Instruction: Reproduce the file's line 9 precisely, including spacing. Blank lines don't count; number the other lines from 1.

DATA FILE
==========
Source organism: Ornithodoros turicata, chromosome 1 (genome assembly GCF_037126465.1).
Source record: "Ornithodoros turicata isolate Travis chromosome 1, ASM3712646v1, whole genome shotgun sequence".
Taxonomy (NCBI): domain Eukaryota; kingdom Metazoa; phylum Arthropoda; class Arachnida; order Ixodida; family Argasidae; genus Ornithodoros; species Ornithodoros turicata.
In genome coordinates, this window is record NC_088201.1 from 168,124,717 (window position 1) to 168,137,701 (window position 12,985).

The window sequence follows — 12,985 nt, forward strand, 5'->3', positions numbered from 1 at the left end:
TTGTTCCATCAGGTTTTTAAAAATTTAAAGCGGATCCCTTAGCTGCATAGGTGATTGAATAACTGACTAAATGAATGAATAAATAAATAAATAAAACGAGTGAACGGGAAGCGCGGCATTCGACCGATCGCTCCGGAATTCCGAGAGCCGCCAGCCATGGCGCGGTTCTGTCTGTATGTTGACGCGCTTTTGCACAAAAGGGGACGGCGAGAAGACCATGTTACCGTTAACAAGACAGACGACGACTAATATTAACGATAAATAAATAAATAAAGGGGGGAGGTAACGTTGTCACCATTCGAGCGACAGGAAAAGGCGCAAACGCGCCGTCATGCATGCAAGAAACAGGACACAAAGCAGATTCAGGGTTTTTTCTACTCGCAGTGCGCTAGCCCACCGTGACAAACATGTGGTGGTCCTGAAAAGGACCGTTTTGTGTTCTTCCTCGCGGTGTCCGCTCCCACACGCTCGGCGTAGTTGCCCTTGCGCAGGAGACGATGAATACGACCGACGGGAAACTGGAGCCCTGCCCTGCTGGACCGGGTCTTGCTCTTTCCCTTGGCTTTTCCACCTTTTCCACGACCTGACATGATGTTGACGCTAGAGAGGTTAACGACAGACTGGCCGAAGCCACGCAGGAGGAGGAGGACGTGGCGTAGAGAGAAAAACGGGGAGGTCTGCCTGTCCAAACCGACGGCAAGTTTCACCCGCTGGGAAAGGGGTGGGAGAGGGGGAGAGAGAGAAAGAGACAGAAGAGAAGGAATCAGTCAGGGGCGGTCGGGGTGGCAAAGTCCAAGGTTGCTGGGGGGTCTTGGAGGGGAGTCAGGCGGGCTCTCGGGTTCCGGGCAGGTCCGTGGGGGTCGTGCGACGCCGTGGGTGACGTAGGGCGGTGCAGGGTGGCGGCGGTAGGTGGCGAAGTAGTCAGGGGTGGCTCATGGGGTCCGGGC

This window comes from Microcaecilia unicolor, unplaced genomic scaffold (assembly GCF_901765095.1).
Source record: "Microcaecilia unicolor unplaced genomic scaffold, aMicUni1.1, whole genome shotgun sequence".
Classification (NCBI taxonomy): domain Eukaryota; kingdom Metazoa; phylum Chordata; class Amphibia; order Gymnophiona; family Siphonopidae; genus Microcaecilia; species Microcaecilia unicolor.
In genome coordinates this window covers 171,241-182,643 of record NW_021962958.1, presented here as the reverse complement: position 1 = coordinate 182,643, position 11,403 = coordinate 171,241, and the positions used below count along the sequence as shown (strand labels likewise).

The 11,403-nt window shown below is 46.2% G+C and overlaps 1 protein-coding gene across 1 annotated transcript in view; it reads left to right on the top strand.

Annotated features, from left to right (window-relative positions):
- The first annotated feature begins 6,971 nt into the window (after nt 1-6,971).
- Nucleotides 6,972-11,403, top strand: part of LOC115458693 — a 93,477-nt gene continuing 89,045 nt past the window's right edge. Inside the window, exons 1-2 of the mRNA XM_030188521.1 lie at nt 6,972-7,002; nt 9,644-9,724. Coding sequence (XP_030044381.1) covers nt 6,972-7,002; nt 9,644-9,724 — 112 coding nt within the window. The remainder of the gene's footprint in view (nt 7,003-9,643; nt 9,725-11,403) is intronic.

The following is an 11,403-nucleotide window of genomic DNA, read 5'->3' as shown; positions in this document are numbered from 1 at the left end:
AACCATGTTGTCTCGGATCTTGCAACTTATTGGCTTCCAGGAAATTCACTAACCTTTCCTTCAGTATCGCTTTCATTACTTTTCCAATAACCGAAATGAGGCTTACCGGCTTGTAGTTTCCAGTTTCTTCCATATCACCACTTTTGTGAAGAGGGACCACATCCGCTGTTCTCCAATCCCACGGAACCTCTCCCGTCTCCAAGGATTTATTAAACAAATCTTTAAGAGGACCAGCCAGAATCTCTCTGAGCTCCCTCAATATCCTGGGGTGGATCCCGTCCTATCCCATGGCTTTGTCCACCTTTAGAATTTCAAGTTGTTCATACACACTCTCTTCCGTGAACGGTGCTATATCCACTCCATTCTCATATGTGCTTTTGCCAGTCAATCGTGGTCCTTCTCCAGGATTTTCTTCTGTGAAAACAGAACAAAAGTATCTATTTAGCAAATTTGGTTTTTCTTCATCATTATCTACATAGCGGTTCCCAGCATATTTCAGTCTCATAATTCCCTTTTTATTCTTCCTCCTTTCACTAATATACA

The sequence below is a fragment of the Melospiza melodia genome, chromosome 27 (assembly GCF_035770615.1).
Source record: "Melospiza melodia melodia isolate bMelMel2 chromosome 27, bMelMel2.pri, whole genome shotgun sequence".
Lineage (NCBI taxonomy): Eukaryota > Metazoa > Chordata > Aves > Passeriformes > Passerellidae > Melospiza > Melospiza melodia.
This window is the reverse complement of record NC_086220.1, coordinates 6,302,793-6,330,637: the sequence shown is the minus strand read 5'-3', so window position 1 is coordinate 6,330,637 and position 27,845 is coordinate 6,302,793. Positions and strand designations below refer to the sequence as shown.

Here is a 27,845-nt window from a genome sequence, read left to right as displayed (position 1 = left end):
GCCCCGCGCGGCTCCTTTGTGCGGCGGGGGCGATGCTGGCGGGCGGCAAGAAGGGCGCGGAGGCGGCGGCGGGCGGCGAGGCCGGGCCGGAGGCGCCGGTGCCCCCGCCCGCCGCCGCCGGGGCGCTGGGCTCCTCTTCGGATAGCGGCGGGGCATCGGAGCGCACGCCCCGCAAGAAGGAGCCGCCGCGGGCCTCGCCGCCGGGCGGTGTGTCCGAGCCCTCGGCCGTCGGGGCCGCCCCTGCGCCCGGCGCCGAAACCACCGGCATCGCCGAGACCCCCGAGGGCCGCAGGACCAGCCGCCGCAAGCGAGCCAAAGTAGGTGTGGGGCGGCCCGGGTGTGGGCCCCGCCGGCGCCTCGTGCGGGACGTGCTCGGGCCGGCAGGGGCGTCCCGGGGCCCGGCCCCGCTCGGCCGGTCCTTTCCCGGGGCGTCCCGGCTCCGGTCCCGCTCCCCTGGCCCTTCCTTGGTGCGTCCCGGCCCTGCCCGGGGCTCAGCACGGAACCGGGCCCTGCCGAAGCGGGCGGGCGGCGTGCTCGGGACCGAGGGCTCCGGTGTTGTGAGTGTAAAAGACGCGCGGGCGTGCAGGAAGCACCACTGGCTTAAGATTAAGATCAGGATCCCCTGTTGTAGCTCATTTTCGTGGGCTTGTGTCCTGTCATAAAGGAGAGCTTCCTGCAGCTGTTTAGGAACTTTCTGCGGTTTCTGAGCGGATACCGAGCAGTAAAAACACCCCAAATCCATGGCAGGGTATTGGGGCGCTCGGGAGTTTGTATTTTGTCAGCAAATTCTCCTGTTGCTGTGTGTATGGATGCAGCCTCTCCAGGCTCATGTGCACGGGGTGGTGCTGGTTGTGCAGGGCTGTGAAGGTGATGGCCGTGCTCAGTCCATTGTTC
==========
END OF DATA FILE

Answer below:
Classification (NCBI taxonomy): domain Eukaryota; kingdom Metazoa; phylum Chordata; class Amphibia; order Gymnophiona; family Siphonopidae; genus Microcaecilia; species Microcaecilia unicolor.